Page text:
I was also the one who raised the issue of a programme for the development of contractors, as there was no concrete and complete programme for contractor development.

The fact that I participated very boldly in transformation in sport is also a highlight for me. I think I have made a contribution to where we are in rugby at the moment, in terms of transformation. I anxiously hope that the new Springbok coach will show a serious appetite for transformation.

I have also made a contribution in respect of the Performing Animals Protection Bill [B9-2015] that was passed in the National Assembly on 8 March 2016.

In addition, I was also pleased to be able to join the debate about a national minimum wage and was particularly pleased to receive a positive response from the Deputy President when I suggested that government should come up with an interim minimum wage for South African workers while still trying to fine-tune and agree with all the sectors on a longer lasting and sustainable minimum wage. The Deputy President positively responded that “this was a refreshing thought worth considering”.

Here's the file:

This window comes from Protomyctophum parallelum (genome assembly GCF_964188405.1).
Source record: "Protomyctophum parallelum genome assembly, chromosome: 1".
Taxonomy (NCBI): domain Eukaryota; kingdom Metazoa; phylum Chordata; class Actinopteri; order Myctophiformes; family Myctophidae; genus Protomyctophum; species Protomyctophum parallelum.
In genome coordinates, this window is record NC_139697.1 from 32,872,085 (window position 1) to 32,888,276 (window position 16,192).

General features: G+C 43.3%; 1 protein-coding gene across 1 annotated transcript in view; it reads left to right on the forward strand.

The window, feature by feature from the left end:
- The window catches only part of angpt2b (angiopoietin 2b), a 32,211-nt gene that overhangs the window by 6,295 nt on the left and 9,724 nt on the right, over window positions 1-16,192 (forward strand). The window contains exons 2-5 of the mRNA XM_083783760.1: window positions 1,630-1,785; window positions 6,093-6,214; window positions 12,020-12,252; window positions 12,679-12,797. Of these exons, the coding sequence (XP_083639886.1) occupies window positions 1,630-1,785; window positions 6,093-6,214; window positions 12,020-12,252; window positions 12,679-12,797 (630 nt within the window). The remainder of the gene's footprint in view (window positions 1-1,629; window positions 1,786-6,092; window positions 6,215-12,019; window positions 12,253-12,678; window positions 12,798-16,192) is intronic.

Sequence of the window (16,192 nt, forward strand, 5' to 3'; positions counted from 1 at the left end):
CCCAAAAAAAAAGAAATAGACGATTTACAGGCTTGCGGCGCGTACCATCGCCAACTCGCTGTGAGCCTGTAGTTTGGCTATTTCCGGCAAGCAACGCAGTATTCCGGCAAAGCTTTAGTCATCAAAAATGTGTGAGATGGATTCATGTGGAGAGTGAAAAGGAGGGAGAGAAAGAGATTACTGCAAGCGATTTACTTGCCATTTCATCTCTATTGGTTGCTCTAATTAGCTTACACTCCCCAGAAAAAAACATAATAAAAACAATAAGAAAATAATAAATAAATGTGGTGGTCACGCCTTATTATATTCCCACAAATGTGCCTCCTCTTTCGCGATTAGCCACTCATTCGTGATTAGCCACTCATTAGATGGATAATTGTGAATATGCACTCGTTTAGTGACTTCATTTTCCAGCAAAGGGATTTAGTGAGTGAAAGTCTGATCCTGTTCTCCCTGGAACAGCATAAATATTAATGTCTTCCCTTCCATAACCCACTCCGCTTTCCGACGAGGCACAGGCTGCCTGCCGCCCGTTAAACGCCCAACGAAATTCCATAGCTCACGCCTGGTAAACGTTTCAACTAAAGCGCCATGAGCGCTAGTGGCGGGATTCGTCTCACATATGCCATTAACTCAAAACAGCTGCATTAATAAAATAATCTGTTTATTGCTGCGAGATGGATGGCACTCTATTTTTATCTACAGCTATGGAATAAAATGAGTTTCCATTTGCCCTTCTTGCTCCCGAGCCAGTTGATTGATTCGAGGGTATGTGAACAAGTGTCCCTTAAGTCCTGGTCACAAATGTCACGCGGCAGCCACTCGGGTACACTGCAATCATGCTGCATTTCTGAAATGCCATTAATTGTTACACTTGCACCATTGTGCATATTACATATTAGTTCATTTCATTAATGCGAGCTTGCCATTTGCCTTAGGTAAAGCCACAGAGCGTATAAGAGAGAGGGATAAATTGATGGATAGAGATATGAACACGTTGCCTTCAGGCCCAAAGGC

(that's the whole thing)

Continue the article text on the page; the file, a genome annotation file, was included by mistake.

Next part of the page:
What are you most passionate about - this applies both in a political/professional arena as well as personally? Socially, I am passionate about rugby and about development. I make sure that everything I do has a developmental element. I am extremely passionate about ways to use statistics to inform upward movement of any government programme. The focus at the moment seems to be on spending the entire allocated budget and achieving a clean audit without focusing on the social and economic upward mobility of communities.

What would your message to South Africa be? Racism is deadly to both black and white, in different ways and degrees though. We need to find ways and means to eradicate racism. We should be more accommodative and respectful of each other. Anybody who is employed and earning a salary should look at ways of creating a job for the next person. It is painful to have no income and it is worse when you have a family to take care for.